11. Did they understand they could have developed “ribbons” before MS if they weren’t too busy to copy VS? The old toolbar has more to do with the ribbon concept that the new toolbar that uses a metaphor closer to the outlook bar. But the outlook bar was designed to interact with few items, not many. The ribbon can handle many more.

  12. “With so many component creators abandoning development in Delphi, lots of people do not upgrade to more recent Delphi releases because can not find newer releases of their components.”

    I used Delphi from version 1 to 5. That’s was way back in the days, just a few years after I got thrown out of the Polydata shop on Strandvejen by Anders Heisberg for playing to much on the shop’s Vic 20 🙂

    But now I’m considering coming back. Datasnap with the combination of multiple platforms (the windows desktop os mono-culture is struggling, fortunately) is what turns me on. And if they manage to lets us develop datasnap clients on iphone/android/winmobile/ect., then I will be the forerunner of a watershed movement!

  13. Espero me entiendan yo no hablo ingles bueno es lo siguente hace mas de un año que compre Rad Studio 2007 y no he podido hacer una aplicacion nueva con esta herramienta y ya han aparecido dos nuevas versiones de ella y no estoy en capacidad de actualizar dicha herramienta no seria bueno que se pueda actualizar la que tengo con un descuento

    • (Io no hablo español bueno) Tu podes actualizar la herramienta con descuento. Busca per lo precio de Upgrade. En Brasil, la diferencia es mucha.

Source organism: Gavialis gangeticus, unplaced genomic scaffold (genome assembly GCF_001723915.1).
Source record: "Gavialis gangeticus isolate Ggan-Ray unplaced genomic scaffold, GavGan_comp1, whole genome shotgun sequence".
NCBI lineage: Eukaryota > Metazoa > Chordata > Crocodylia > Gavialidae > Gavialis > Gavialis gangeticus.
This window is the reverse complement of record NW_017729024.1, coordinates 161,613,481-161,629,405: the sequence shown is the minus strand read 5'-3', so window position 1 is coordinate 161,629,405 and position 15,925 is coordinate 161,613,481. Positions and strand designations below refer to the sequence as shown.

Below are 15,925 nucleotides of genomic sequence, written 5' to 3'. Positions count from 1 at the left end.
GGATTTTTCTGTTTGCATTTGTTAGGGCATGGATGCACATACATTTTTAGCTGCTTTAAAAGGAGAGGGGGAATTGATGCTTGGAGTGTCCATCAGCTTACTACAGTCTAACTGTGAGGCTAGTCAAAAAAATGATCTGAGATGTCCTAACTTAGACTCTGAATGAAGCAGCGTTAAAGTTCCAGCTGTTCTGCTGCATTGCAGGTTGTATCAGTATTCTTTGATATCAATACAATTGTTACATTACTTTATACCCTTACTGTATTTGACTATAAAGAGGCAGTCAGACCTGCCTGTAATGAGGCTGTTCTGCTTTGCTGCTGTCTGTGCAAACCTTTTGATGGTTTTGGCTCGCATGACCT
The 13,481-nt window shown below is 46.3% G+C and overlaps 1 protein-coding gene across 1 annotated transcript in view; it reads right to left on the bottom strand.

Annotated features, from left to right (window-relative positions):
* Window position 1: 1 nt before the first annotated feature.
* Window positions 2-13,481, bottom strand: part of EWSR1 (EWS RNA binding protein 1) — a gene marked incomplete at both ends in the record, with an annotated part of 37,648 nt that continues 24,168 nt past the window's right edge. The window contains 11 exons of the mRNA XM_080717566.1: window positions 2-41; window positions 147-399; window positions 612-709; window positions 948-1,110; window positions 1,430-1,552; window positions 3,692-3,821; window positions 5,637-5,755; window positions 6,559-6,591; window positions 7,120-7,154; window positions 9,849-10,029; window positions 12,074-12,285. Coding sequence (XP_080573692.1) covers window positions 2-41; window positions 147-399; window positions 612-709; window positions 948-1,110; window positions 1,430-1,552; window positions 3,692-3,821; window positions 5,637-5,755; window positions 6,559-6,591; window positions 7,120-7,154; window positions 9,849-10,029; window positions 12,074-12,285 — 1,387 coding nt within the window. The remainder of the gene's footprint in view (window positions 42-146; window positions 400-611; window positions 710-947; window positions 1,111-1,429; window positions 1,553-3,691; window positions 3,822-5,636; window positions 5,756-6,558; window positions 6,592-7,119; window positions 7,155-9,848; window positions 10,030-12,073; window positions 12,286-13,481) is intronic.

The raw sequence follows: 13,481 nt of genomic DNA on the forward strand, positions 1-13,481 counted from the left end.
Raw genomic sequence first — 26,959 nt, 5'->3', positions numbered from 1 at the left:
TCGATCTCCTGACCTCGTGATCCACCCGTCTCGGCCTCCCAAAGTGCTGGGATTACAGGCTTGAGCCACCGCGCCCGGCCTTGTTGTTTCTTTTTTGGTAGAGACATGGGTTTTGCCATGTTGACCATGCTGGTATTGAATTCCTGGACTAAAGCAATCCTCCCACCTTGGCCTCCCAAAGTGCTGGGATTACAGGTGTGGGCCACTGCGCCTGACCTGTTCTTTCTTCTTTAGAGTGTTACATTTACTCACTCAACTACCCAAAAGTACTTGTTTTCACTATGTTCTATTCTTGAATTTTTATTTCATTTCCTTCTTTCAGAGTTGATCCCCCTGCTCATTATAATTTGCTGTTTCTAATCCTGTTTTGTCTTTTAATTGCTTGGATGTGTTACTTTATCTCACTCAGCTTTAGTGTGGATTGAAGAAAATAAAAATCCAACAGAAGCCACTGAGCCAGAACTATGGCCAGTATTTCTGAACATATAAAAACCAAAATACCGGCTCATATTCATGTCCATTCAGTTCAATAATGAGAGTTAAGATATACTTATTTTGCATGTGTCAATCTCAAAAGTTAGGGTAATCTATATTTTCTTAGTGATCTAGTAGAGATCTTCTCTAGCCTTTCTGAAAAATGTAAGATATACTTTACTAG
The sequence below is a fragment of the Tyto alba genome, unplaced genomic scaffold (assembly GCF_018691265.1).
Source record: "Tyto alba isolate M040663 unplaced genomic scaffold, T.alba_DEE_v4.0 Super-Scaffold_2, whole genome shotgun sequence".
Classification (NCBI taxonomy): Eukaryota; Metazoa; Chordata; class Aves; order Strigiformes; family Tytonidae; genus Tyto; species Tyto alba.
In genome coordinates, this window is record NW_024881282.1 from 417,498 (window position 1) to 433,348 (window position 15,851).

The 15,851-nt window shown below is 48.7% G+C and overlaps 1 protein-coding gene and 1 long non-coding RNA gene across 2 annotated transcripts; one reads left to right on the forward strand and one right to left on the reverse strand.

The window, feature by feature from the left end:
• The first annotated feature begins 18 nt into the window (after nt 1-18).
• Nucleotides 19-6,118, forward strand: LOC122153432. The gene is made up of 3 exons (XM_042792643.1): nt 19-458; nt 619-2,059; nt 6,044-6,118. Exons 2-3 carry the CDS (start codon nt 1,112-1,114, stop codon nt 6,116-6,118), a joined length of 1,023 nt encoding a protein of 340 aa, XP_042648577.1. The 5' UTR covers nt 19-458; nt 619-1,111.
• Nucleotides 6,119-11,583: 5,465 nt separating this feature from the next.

• Yo tengo varias versiones de Delphi desde D1 siempre la he adquirido con descuento, Unicode tal ves te sea util, es parte de las nuevas versiones.


  14. (For all others)
    What I tried to say in spanish language: you can update your Delphi tool with discount. Search for the upgrade price. In Brazil, the difference of price of a full license and the upgrade one is great.

  15. One nice add-on I had n D7 allowed me me to create a tab inthe Component Toolbar, say Databases, and then put all the Database related VCL Tabs under it so you only saw the Database Tab.

    Similarly you could create say a TMS tab and put all the TMS VCL tabs under it.

    When you clicked the Database or TMS tab it opened the sub-tabs under it.

    Reduced the ‘clutter’ from heaps of VCL libraries enormously.

    Any chance?


  16. 2010 versions? Most people have not even moved to 2009 versions for full production. I think it’s all a revenue making excercise bringing out a version every year. What happened to updates and improving current versions, the installer / upgrader is still painful.

  17. The return to the old component palette is a step in the right direction but it doesn’t go far enough. I also want to hide the search box on the palette and change the IDE’s swish new graphics. It looks way too modern now IMO. Also, there should be options to disable generics, record methods, for in, and other language enhancements because that $h1t just scares me. And can there be an install option that names everything “Borland” Delphi. I don’t want to get all flustered trying to find the application shortcut under my Start Menu. And do you think we can pressure NBC into getting the Friends cast back together?

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    Ok, primero el encabezado RAD Studio 2010 Review #2: The new old Component
    Toolbar. no creo que sea apropiado y en segundo lugar, realmente gastaste tu tiempo en abordar este articulillo?

  21. Pingback: Delphi 2010 – დოქტორ დელფიუსის ლაბორატორია